Viewed from the perspective of globalisation, China’s experience of economic transformation over the past three decades appears to be anomalous – indeed paradoxical. The sustained rapid growth of the Chinese economy has been in sharp contrast to the prolonged stagnation in most parts of the non-Western world. The mixed economic system that has persisted despite market reforms further contradicts the orthodox doctrines of globalisation, i.e. the doctrines of market fundamentalism commonly known as the Washington Consensus. There is of course no shortage of proponents of the Washington Consensus attempting to interpret the Chinese experience in a way that is consistent with the orthodox doctrines. There is a recurring proposition which states that China’s economic system has been a mix of market-conforming and market-supplanting elements, that its developmental achievements have been ascribable to the conforming elements whilst its accumulated problems are due to the supplanting elements, and that the problems have tended to outweigh the achievements as the country’s economic transition proceeds from the allegedly ‘easy’ phase to the ‘difficult’ phase (The Economist 1998; IMF 2000; OECD 2005; World Bank 2002). Essentially, this proposition is based on the belief that economic development as dictated by principles of the market, and the actual working of the world market in reality, is somehow natural or easy. This is the notion of the ‘natural path of development’, the ultimate promise of globalisation. This interpretation of the Chinese experience has been shared by many in the critical, anti-globalisation scholarship. There is a widely-held view in this camp that, rather than fundamentally deviating from principles of the market, China has actually followed through a capitalist transformation. Indeed, it is posited that China has been following the extreme form of capitalist transformation, namely neoliberalisation. What distinguishes these critical scholars from the orthodoxy is in terms of assessment. They have often argued that China’s seemingly phenomenal developmental performance has been mainly based on the ‘super-exploitation’ of Chinese labour (and the natural environment), as well as on ‘under-cutting’ the world working class as a whole (Hart-Landsberg and Burkett 2004; Harvey 2005; Walker and Buck 2007). Essentially, the fact that these writers unequivocally deny that China’s sustained rapid economic growth is a real process of development appears to reflect the belief that capitalism can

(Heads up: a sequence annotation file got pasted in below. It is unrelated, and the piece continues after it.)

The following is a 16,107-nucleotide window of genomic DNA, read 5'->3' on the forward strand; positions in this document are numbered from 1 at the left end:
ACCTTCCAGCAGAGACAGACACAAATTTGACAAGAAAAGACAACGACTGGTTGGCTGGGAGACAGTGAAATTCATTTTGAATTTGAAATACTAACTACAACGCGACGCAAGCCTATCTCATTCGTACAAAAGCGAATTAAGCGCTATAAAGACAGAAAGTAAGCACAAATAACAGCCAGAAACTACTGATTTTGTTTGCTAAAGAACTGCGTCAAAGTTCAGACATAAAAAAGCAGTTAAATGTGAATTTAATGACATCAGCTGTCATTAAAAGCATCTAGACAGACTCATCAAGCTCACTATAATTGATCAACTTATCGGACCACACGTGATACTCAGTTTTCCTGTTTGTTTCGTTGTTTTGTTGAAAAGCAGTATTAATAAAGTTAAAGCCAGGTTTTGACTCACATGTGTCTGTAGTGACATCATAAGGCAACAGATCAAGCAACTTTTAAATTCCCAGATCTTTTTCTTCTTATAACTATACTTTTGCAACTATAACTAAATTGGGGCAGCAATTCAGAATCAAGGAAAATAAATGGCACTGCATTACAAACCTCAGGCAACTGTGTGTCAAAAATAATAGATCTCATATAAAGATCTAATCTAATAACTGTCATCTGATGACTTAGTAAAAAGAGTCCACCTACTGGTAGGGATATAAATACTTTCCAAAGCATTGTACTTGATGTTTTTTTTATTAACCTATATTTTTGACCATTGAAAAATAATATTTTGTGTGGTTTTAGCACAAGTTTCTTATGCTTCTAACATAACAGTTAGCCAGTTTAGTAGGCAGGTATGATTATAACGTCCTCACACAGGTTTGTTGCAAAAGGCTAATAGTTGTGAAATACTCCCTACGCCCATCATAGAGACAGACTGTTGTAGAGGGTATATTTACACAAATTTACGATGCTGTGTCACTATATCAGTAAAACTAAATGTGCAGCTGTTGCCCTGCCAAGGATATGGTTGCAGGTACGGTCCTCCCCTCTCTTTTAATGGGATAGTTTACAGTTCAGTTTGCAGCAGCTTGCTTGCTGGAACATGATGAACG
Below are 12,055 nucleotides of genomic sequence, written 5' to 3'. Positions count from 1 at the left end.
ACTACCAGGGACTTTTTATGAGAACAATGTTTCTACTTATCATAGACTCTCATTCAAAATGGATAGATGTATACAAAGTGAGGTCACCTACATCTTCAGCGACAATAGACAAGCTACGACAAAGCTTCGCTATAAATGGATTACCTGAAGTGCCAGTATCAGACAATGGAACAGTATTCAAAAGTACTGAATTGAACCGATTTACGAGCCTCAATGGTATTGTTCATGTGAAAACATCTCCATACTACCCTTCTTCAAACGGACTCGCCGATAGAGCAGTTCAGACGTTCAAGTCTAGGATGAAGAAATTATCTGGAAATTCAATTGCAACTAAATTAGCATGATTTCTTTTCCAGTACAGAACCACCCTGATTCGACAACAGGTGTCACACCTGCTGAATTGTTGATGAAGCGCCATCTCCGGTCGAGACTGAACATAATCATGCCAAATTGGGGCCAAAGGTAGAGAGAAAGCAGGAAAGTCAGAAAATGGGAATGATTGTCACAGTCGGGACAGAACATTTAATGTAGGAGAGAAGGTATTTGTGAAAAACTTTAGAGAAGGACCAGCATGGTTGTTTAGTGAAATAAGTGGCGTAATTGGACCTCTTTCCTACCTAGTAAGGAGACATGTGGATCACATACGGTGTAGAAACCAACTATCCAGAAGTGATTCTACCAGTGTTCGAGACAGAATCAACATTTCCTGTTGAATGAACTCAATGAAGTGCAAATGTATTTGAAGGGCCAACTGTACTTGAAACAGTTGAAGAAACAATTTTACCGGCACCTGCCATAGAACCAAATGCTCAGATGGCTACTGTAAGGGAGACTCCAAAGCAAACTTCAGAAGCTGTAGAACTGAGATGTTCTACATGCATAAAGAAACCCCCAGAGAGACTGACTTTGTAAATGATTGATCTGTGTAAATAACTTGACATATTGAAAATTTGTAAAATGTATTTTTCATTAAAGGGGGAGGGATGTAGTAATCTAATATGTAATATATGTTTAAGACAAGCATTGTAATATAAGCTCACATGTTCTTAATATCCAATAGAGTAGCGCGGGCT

never deliver development anywhere, any time, on a world-significant scale. This belief can be called the ‘natural path of under-development’. This chapter takes on the orthodox, market-fundamentalist discourse on China, while also attempting to engage with the critical scholarship. Specifically, it seeks to construct an alternative account of China’s economic transformation, based on the following two-fold proposition. First, China’s economic transformation has been mainly based on productivity growth, and is thus to a significant extent a real development. Second, development has been achieved mainly through a process of ‘governing the market’ by a set of structural-institutional factors that are China-specific, but can be of general importance for late developing countries. Based on this proposition, this chapter will also attempt to explore the future prospects for China’s economic transformation and draw some lessons for late development.